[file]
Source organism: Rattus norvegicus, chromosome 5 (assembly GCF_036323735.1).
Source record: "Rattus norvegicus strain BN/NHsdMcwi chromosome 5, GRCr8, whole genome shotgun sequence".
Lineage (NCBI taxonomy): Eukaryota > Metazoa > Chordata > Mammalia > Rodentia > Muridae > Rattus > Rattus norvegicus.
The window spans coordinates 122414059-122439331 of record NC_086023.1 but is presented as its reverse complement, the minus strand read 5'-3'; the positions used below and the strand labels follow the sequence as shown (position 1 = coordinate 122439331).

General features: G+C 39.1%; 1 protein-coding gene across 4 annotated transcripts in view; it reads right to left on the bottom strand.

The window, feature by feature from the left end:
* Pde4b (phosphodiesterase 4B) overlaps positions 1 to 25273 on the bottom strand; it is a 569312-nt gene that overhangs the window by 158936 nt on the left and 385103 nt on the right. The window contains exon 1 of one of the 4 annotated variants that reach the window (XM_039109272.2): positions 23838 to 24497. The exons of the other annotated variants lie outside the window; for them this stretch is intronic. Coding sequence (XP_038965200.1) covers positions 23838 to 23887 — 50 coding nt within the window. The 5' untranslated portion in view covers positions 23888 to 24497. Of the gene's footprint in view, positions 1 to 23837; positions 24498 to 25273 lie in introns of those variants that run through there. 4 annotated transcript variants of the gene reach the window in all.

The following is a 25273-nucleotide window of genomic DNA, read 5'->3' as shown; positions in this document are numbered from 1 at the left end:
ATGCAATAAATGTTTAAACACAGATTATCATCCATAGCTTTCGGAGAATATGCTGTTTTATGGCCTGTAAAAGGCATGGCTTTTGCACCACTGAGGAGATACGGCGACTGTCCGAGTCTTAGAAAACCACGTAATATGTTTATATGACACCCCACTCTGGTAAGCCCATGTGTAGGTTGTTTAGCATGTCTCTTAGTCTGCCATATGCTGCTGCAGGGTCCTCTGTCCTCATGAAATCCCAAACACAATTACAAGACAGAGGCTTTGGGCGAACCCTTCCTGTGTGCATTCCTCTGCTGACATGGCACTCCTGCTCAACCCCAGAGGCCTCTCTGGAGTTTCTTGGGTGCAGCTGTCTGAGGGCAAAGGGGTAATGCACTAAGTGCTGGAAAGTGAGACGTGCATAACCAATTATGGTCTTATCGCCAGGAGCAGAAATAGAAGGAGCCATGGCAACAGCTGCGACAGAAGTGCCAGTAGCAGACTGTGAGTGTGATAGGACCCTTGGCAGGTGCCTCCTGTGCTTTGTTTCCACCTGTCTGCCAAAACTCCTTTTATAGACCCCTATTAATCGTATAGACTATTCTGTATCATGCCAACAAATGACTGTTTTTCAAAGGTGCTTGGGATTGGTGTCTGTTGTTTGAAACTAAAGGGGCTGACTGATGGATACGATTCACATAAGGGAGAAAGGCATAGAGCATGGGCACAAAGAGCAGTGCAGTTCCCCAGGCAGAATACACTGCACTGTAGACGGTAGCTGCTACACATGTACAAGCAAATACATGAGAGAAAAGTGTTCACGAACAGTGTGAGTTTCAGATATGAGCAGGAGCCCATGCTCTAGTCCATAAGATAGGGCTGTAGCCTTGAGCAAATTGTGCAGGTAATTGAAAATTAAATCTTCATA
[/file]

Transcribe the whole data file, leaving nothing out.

Source organism: Rattus norvegicus, chromosome 5 (assembly GCF_036323735.1).
Source record: "Rattus norvegicus strain BN/NHsdMcwi chromosome 5, GRCr8, whole genome shotgun sequence".
Lineage (NCBI taxonomy): Eukaryota > Metazoa > Chordata > Mammalia > Rodentia > Muridae > Rattus > Rattus norvegicus.
The window spans coordinates 122414059-122439331 of record NC_086023.1 but is presented as its reverse complement, the minus strand read 5'-3'; the positions used below and the strand labels follow the sequence as shown (position 1 = coordinate 122439331).

General features: G+C 39.1%; 1 protein-coding gene across 4 annotated transcripts in view; it reads right to left on the bottom strand.

The window, feature by feature from the left end:
* Pde4b (phosphodiesterase 4B) overlaps positions 1 to 25273 on the bottom strand; it is a 569312-nt gene that overhangs the window by 158936 nt on the left and 385103 nt on the right. The window contains exon 1 of one of the 4 annotated variants that reach the window (XM_039109272.2): positions 23838 to 24497. The exons of the other annotated variants lie outside the window; for them this stretch is intronic. Coding sequence (XP_038965200.1) covers positions 23838 to 23887 — 50 coding nt within the window. The 5' untranslated portion in view covers positions 23888 to 24497. Of the gene's footprint in view, positions 1 to 23837; positions 24498 to 25273 lie in introns of those variants that run through there. 4 annotated transcript variants of the gene reach the window in all.

The following is a 25273-nucleotide window of genomic DNA, read 5'->3' as shown; positions in this document are numbered from 1 at the left end:
ATGCAATAAATGTTTAAACACAGATTATCATCCATAGCTTTCGGAGAATATGCTGTTTTATGGCCTGTAAAAGGCATGGCTTTTGCACCACTGAGGAGATACGGCGACTGTCCGAGTCTTAGAAAACCACGTAATATGTTTATATGACACCCCACTCTGGTAAGCCCATGTGTAGGTTGTTTAGCATGTCTCTTAGTCTGCCATATGCTGCTGCAGGGTCCTCTGTCCTCATGAAATCCCAAACACAATTACAAGACAGAGGCTTTGGGCGAACCCTTCCTGTGTGCATTCCTCTGCTGACATGGCACTCCTGCTCAACCCCAGAGGCCTCTCTGGAGTTTCTTGGGTGCAGCTGTCTGAGGGCAAAGGGGTAATGCACTAAGTGCTGGAAAGTGAGACGTGCATAACCAATTATGGTCTTATCGCCAGGAGCAGAAATAGAAGGAGCCATGGCAACAGCTGCGACAGAAGTGCCAGTAGCAGACTGTGAGTGTGATAGGACCCTTGGCAGGTGCCTCCTGTGCTTTGTTTCCACCTGTCTGCCAAAACTCCTTTTATAGACCCCTATTAATCGTATAGACTATTCTGTATCATGCCAACAAATGACTGTTTTTCAAAGGTGCTTGGGATTGGTGTCTGTTGTTTGAAACTAAAGGGGCTGACTGATGGATACGATTCACATAAGGGAGAAAGGCATAGAGCATGGGCACAAAGAGCAGTGCAGTTCCCCAGGCAGAATACACTGCACTGTAGACGGTAGCTGCTACACATGTACAAGCAAATACATGAGAGAAAAGTGTTCACGAACAGTGTGAGTTTCAGATATGAGCAGGAGCCCATGCTCTAGTCCATAAGATAGGGCTGTAGCCTTGAGCAAATTGTGCAGGTAATTGAAAATTAAATCTTCATA